The Importance of Truth

If you haven’t already heard, This American Life spent an hour doing something they’ve never had to do before – retract a story about Mike Daisey. Obviously Ira Glass is an incredible storyteller and after Friday’s broadcast, he’s demonstrated his respect for the craft and for his audience – even if it makes him and his show look bad.  Here’s the show:

The story wasn’t factual but we got to learn a lot about the character of the team at This American Life. It was all subtext but we’ve now seen the evidence of how serious they take reporting facts and not manipulating emotions to tell a great story.

Due to the excellence that they’ve demonstrated in this time of trouble, I’d gather that their tribe has responded positively. As a regular listener, this sad event hasn’t impacted me negatively- instead it’s just the opposite, I’m willing to “double down” my trust with the show and Ira Glass. At the same time, Mike Daisey was in a position to come clean and be very honest and set the record straight. Instead, he played the game of semantics, unspeak, and couldn’t be nailed down on most facts. He lost any respect I had for him. and I’m not interested in seeing any work he’ll create for stage or screen.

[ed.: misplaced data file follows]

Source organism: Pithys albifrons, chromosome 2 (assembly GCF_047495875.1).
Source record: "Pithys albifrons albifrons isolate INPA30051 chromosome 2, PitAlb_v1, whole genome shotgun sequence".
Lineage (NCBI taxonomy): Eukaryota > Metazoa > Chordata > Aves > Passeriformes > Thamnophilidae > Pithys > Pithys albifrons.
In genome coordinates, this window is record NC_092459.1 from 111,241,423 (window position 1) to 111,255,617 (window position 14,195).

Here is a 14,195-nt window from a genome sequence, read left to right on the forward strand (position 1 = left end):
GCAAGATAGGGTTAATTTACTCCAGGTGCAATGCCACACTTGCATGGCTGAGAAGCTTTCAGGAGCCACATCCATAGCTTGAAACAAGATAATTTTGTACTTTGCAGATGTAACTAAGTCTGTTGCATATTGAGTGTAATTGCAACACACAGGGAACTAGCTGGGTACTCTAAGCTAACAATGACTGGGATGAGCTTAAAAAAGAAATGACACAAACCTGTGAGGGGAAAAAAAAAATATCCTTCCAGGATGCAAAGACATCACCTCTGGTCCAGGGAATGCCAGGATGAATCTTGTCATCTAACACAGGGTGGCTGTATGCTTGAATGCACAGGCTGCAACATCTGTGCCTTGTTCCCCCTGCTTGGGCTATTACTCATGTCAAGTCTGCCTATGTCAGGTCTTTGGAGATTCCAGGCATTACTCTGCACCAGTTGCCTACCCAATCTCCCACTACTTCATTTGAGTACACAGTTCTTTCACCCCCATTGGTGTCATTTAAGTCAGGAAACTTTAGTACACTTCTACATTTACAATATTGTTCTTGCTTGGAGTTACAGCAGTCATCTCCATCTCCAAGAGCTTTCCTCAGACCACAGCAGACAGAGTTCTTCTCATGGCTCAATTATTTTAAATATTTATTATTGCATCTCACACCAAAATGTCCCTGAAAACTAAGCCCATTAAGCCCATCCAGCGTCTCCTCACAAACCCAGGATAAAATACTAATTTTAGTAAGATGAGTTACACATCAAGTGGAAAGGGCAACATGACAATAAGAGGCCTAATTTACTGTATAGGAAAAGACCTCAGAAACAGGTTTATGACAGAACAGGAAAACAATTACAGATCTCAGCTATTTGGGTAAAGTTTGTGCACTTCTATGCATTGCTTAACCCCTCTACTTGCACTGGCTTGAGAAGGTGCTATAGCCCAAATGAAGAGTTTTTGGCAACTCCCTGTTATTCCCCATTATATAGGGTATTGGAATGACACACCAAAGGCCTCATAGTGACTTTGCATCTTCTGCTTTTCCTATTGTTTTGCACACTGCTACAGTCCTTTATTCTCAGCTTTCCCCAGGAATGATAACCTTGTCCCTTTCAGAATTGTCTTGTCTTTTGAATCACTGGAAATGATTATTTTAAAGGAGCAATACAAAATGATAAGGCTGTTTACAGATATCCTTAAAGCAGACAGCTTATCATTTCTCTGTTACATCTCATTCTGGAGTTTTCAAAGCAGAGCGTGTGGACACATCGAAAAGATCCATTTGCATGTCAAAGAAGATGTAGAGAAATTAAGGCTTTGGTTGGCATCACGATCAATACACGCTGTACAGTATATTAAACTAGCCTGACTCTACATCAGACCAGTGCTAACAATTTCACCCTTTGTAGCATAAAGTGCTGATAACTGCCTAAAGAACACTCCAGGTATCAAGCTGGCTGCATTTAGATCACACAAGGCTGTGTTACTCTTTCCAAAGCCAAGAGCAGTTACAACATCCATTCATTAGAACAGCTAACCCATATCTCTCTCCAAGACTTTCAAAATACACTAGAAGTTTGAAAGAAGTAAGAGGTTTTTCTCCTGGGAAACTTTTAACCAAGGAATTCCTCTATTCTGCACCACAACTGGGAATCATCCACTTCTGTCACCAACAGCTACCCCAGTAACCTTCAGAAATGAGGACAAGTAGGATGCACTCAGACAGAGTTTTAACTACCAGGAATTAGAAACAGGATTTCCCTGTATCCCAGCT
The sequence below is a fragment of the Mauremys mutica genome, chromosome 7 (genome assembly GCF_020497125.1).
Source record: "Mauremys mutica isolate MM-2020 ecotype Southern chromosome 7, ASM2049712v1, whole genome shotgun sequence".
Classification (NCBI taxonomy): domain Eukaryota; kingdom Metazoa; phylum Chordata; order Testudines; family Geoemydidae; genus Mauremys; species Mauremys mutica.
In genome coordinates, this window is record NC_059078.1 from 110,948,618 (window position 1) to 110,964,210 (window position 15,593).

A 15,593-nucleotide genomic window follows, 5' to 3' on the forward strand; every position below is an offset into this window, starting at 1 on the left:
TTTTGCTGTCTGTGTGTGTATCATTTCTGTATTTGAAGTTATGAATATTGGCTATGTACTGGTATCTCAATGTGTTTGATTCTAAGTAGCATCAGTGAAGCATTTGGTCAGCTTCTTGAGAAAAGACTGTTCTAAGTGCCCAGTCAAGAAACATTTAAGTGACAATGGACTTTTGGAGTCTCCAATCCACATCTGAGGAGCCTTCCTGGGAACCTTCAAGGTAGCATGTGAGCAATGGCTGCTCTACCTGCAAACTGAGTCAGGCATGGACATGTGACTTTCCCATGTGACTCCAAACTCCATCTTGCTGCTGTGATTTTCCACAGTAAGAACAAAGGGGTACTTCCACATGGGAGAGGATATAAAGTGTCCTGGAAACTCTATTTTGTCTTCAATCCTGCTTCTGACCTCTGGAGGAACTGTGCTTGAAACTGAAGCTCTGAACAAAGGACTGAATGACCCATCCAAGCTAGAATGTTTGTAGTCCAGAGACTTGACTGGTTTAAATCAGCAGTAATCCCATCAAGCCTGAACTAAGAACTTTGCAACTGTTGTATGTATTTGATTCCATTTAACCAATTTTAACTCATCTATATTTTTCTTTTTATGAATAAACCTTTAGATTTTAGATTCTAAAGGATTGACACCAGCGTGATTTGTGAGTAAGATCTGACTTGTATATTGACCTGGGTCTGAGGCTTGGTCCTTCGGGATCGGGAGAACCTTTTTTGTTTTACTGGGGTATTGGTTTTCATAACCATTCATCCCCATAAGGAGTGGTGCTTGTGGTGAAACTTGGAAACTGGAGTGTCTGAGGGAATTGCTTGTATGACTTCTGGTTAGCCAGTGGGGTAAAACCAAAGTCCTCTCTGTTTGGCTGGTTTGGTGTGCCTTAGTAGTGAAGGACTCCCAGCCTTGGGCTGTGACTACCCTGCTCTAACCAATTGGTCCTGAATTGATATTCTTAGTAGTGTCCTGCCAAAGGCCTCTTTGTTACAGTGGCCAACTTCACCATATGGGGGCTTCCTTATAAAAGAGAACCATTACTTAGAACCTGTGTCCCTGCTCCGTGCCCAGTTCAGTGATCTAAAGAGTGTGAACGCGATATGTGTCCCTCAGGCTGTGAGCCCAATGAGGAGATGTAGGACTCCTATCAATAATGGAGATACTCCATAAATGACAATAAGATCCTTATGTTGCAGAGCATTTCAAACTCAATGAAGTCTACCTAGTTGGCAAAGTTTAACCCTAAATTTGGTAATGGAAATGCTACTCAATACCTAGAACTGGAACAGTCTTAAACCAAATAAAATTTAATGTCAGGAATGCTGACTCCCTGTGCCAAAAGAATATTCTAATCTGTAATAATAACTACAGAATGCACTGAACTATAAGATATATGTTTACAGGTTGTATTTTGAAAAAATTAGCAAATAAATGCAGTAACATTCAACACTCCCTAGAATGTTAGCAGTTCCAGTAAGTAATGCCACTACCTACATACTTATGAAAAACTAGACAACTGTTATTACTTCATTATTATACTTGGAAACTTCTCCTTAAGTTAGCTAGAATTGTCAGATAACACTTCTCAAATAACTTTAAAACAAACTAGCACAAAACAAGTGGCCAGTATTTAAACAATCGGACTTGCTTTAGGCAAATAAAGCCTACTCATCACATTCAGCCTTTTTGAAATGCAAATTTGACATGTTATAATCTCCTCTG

Non-Profits can benefit from this demonstration. Truth is paramount and you’ve got to hold to the truth of your message with a vigilance that’s second to none. How often have we seen scandals break out and the backlash that follows? Nearly all are contributed to some sort of retraction, or misleading that’s happened. This American Life doesn’t answer to a bunch of donors but if their audience turned on them, they’d be in a similar spot – no job or speaking to a large empty room. They’d be a footnote when regaling great falls from grace.

Tell your story and the truth.

Did you listen to the story? How have you seen non-profits benefit from truth? What do you think of Mike Daisey?